SBY KEN LITTLE
The Tennessee Conservation Fund (TCF) should formally convey a property that is part of a 10,000-acre land tract that will become Rocky Fork park to the state by late winter or early spring, a state spokeswoman said Wednesday.
"In terms of where things stand now, the land survey is complete, and the title work that goes along with the pending conveyance is under review by the Department of General Services.
"Once the final deed is approved by the Attorney General's office, a closing date will be set, and the property will officially transfer from TCF to the State of Tennessee," said Meg Lockhart, a spokeswoman for the state Department of Environment and Conservation (TDEC), in an e-mail response to questions from The Greeneville Sun.
The property is part of the 10,000-acre tract acquired by The Conservation Fund and the U.S. Forest Service in 2008.
At a news conference held in Erwin in late October, Gov. Bill Haslam announced the future conveyance of 2,036 acres in Unicoi County that will eventually become part of the Rocky Fork park. U.S. Forest Service lands previously purchased since 2008 total 7,677 acres.
The 2,036 acres in Unicoi County is the property that should be conveyed to the state by late winter or early spring.
About 4,000 acres of the 10,000-acres planned for Rocky Fork park are in Greene County, and the remainder is in Unicoi County. All this acreage in both counties will eventually be part of Rocky Fork State Park.
STATE'S 55TH PARK
The land is envisioned as the 55th state park in Tennessee.
"It is my understanding that the final review of the paperwork is ongoing," Lockhart said.
Other planning activities for the park are under way, she said.
"A feasibility study was conducted to see what amenities could be built on-site, and tentative plans include a ranger station and visitors center, trails, picnic areas and shelters, restrooms and campsites," Lockhart said.
"The park and its visitors would also benefit from an interpretation of the Flint Creek Battle site."
"Rocky Fork will not only provide historical educational opportunities; there are 16 miles of trout streams, access to the Appalachian Trail, hiking" and other attractions, Lockhart said.
PLANS FOR THE PARK
"These are all items we are discussing in terms of what our 55th state park might look like, what it could offer to our visitors, and how it will enhance the surrounding communities," Lockhart said.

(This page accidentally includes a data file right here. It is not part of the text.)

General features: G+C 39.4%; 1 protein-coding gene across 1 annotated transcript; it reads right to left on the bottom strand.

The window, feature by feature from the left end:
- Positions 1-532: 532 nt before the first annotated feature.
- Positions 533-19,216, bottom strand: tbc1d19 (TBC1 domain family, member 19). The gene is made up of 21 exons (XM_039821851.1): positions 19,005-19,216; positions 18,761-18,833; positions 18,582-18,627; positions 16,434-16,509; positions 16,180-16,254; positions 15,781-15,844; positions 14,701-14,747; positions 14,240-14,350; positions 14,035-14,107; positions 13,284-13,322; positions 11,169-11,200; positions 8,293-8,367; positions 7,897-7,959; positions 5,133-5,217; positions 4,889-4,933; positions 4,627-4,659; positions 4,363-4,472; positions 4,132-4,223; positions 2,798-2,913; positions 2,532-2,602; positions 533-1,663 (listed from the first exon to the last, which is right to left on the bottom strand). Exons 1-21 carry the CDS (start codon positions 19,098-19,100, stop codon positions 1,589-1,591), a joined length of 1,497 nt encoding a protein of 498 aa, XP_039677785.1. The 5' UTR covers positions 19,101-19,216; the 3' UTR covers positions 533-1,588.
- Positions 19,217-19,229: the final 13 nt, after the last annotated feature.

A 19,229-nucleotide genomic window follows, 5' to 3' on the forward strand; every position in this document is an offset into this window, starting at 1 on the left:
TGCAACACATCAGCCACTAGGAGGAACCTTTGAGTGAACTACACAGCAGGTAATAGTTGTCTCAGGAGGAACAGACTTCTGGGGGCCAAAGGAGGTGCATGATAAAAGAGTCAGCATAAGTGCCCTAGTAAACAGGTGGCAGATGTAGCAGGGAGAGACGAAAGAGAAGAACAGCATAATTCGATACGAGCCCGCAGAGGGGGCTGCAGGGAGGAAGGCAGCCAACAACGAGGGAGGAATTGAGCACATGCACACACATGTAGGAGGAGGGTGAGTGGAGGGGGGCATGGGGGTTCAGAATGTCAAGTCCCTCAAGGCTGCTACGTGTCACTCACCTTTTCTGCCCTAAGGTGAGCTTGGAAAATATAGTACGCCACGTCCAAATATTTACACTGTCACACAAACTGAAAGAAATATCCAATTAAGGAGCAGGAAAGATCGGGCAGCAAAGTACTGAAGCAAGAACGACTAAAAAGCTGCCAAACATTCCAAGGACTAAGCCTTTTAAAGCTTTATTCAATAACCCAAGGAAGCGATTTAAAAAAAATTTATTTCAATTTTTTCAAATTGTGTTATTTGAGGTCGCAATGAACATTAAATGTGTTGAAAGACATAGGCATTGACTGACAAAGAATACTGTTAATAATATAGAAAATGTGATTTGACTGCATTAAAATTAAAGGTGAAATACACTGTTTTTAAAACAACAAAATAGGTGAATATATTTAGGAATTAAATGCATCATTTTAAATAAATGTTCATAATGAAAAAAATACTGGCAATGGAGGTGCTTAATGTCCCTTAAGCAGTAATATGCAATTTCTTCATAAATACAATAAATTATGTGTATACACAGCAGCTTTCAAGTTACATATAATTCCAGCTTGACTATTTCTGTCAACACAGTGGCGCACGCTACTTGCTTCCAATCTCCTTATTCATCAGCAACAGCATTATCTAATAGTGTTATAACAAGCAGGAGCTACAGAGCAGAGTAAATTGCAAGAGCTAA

"Access is also very important, and TDEC is currently working with the Tennessee Department of Transportation (TDOT) to conceptualize a design for a park road that would serve as a connector from the entrance to the proposed facilities."
Lockhart said the ideas "are all very conceptual at this time."
Rocky Fork is located along the Appalachian Trail corridor and the Tennessee-North Carolina border.
The property is adjacent to more than 22,000 acres of U.S. Forest Service-designated wilderness, including Sampson and Bald mountains.
Prior to Rocky Fork's acquisition by The Conservation Fund and the U.S. Forest Service, it was one of the largest unprotected tracts in the southern Appalachian Mountains.
Rocky Fork is named for a stream that runs through the property. Greene and Unicoi counties were covered in snow on Wednesday, but passion for the creation of the Rocky Fork Park has heated up over the years.
Haslam said in October that the acquisition of the land "comes on the heels of a multi-year effort led by a coalition of both public and private partners."
"In Tennessee, we want to protect those things that make Tennessee special. This is an incredible story of how things can and should work," he said.
The park will not only serve as a "gateway" to the Appalachian Trail; it will also draw people to Unicoi and Greene counties, Haslam said.
"This is a special place," he said. "We have 54 state parks in Tennessee, and it is my pleasure to announce it will be the 55th state park."
MANY HELPED IT HAPPEN
The future development of Rocky Fork was made possible through a coalition of groups and individuals, including Haslam, TDEC, and the Tennessee Wildlife Resources Agency, and through the support of The Conservation Fund and the U.S. Forest Service.
Lockhart said federal funding for the Rocky Fork land acquisition was made possible through the efforts of U.S. Sen. Lamar Alexander, R-Tenn., and rest of the Tennessee congressional delegation to secure support from the Land and Water Conservation Fund, and through significant private contributions totaling more than $4 million.
Other key partners include the Tennessee Heritage Conservation Trust Fund, Southern Appalachian Highlands Conservancy, Appalachian Trail Conservancy, Unicoi and Greene counties, and the Upper East Tennessee Region.
"A Tennessee State Park in the Rocky Fork area will attract anyone who enjoys the Great American Outdoors to come to beautiful Unicoi County, have a good time, and spend some money to build up the tax base," Alexander said at the October ceremony in Erwin.